Made in Tribeca: Island Ice NYC

In the 14 years Torin Francis played professional basketball overseas, he and his wife, Mia, would always come to New York City for the summers — and as the family grew, the kids came with. They did a couple seasons in Harlem, a year on Astor Place, and five in Chelsea. But as the kids got older and it came time to move back for good, they knew they wanted to be in Tribeca (and, of course, School District 2).

So last summer they put down permanent stakes here, enrolled three of the kids (Anaya, Tristan, Kaden) at PS 234 and their oldest, Maliya, at Avenues. And they resurrected a favorite summer tradition: grabbing Marinos cherry ices in the paper cups for all, and for the adults, spiking them with sriracha or coconut infused vodka.

This summer, with bars and restaurants in limbo, a light bulb went off. Why not cook up some sophisticated spiked icies themselves, especially when our social lives are in a sort of limbo as well.

“Now was the perfect time to do it — everyone’s home, and you’re with your children all day long, and then came this heat wave,” Torin said. He and Mia spent a month experimenting in the kitchen, using top-shelf ingredients and leaning on what Torin called their island roots: he is first generation Jamaican, and she was born in Finland to a Finnish mother and Puerto Rican father. (The two met in Boston, where Torin grew up and where Mia went to law school.)

They came up with a frozen mimosa with prosecco, passion fruit juice and mango; a Mobay mule with dark rum, lime juice and ginger beer; and the Cherry-ade Chiller — vodka, organic lemonade and cran-cherry juice. They named the company Island Ices NYC and launched it three weeks ago on Instagram. It’s so new they are still building the website. But they are taking orders by DM and delivering by car and by foot (shipping is still in progress, and while the ices don’t have to stay frozen, they do have to stay chilled). The plan is to get into a couple liquor stores and eventually restaurants.

In the meantime, neither has given up their day job. Mia is a contract attorney for Deloitte and Torin still has some seasons in him, should basketball come back post-pandemic (for now, like so many of us, he’s taking a wait-and-see approach). As for basketball, the power forward (6’11” to confirm your guess) didn’t start playing till 15, but then didn’t stop. He started high school at Boston Latin, but switched to Tabor Academy — where the team was among the top in the country — and then to Notre Dame — where the team was, well, you know. He has played professionally in Greece, Israel, Germany, Turkey, Belgium, Italy and Argentina — the latter for the past five seasons.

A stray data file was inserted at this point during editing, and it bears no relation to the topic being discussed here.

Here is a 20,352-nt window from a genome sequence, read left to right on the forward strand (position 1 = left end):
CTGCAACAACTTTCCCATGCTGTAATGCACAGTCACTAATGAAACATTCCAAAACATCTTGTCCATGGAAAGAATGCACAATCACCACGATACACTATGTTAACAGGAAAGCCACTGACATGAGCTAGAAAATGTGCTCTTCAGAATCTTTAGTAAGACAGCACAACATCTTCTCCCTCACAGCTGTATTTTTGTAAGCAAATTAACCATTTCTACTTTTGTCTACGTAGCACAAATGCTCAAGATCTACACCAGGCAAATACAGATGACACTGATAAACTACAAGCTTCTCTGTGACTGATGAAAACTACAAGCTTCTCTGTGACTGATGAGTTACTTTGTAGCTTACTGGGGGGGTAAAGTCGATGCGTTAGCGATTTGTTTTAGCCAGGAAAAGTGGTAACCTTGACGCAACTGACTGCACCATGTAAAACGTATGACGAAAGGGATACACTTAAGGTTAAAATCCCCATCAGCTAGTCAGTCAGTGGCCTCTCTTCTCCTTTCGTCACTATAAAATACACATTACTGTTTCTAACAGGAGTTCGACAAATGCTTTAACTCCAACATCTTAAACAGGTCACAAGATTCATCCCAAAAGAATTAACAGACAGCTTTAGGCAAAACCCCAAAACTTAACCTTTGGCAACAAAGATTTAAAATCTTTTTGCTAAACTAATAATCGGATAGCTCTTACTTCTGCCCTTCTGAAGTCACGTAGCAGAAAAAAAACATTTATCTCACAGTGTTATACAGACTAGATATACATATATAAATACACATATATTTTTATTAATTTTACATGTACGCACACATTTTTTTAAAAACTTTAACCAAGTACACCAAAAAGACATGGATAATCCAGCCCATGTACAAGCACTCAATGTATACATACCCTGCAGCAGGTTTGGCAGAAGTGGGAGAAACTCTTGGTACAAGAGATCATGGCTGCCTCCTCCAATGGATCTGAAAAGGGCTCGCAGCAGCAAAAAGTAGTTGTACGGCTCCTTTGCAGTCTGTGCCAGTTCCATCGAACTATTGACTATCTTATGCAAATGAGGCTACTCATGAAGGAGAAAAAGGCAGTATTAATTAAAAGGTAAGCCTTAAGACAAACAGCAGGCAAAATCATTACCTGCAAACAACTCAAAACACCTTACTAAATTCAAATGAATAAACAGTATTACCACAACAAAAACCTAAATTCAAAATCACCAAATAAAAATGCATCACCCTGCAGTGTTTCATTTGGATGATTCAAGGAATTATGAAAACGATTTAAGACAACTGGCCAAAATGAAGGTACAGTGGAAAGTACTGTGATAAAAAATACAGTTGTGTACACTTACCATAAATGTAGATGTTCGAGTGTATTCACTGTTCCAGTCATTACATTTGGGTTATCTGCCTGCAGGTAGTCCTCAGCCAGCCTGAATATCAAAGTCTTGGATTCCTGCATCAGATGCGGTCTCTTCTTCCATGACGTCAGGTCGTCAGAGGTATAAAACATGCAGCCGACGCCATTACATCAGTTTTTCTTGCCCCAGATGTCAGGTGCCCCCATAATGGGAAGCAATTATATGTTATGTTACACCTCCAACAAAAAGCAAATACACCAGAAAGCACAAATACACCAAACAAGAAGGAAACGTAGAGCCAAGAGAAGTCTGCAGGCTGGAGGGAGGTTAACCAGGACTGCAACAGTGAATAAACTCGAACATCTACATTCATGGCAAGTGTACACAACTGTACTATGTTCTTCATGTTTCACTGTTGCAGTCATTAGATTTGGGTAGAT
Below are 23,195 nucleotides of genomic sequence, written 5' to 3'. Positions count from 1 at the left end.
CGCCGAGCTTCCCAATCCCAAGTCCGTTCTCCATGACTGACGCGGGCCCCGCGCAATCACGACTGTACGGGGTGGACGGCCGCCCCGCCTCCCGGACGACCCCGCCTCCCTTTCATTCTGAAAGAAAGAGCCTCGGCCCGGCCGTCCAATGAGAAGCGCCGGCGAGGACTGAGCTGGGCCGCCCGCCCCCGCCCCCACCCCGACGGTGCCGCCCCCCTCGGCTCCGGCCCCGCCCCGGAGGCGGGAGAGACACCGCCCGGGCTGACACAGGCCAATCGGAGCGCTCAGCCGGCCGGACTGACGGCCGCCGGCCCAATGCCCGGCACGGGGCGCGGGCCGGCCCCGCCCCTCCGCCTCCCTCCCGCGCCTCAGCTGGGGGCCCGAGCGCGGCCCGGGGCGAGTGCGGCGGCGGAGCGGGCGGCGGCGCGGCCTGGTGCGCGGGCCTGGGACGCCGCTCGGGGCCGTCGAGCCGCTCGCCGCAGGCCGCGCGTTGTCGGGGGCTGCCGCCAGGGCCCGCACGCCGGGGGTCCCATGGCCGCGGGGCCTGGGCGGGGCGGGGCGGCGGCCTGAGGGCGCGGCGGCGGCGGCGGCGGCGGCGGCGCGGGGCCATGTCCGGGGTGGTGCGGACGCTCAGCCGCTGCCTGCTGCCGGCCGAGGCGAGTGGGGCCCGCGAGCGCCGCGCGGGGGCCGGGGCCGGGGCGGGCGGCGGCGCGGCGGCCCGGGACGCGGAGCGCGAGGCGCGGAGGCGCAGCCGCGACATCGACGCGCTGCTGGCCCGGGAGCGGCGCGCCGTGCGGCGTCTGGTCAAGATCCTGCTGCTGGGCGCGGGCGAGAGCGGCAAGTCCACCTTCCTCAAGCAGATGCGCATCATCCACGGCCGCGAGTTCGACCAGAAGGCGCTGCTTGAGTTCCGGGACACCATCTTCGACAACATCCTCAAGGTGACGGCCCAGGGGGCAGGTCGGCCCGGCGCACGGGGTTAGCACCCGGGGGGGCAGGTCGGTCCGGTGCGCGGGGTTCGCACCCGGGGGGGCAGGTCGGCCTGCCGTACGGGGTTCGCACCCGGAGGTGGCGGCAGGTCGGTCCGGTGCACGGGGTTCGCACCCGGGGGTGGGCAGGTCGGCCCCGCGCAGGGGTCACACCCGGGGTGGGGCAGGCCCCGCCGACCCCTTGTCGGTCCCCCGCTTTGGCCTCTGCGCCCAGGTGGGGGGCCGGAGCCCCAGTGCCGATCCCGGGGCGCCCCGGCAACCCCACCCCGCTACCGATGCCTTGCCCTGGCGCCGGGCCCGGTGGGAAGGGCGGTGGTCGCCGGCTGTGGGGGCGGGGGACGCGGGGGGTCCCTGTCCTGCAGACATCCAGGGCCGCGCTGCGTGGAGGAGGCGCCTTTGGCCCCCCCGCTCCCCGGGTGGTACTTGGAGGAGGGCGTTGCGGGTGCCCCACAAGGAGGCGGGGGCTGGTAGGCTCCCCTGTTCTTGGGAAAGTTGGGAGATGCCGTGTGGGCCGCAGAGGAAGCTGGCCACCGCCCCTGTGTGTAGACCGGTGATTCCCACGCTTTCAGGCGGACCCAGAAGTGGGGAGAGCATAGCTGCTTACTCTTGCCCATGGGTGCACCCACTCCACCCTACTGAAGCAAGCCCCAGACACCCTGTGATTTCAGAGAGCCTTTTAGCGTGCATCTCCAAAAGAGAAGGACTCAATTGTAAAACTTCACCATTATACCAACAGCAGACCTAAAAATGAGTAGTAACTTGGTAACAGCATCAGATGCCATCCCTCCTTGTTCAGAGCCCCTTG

The icie thing is certainly a detour, but for now it fits. When winter comes, they will work on expanding to other markets (“it’s always summer somewhere”). And the business comes at a good time, when the family is settling down — at least for a bit.

“Mia and the kids had been travelling with me for 10 years, so we thought it was a good time to transition to really living in the States,” Torin said. There was no question that they would do that in New York, and come back to their favorite summer habit. “We would sit and eat our icies, and we just thought, we have to introduce this to the world.”


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36 never felt better! Vamos por mas???????? #blessed #and1 #frass

A post shared by Torin Francis (@teefrass) on



  1. Soon as you are ready to ship, put me on your list! It’s a great day to be a “Seawolf!”

  2. Welcome to TriBeCa! Best of luck on your new delicious venture.

  3. Welcome to the neighborhood. Beautiful story, beautiful family. and a great idea. Life goes on

  4. Yum! Can’t wait to try!

  5. Sounds good and bet they taste delicious!……would be a big hit out here in the Hamptons where people love to try and purchase new things — make up a batch and put them in dry ice and bring them out East and they’ll sell like….well, like “hotcakes” at the Farmers Markets out here in East Hampton, The Springs or Sag Harbor.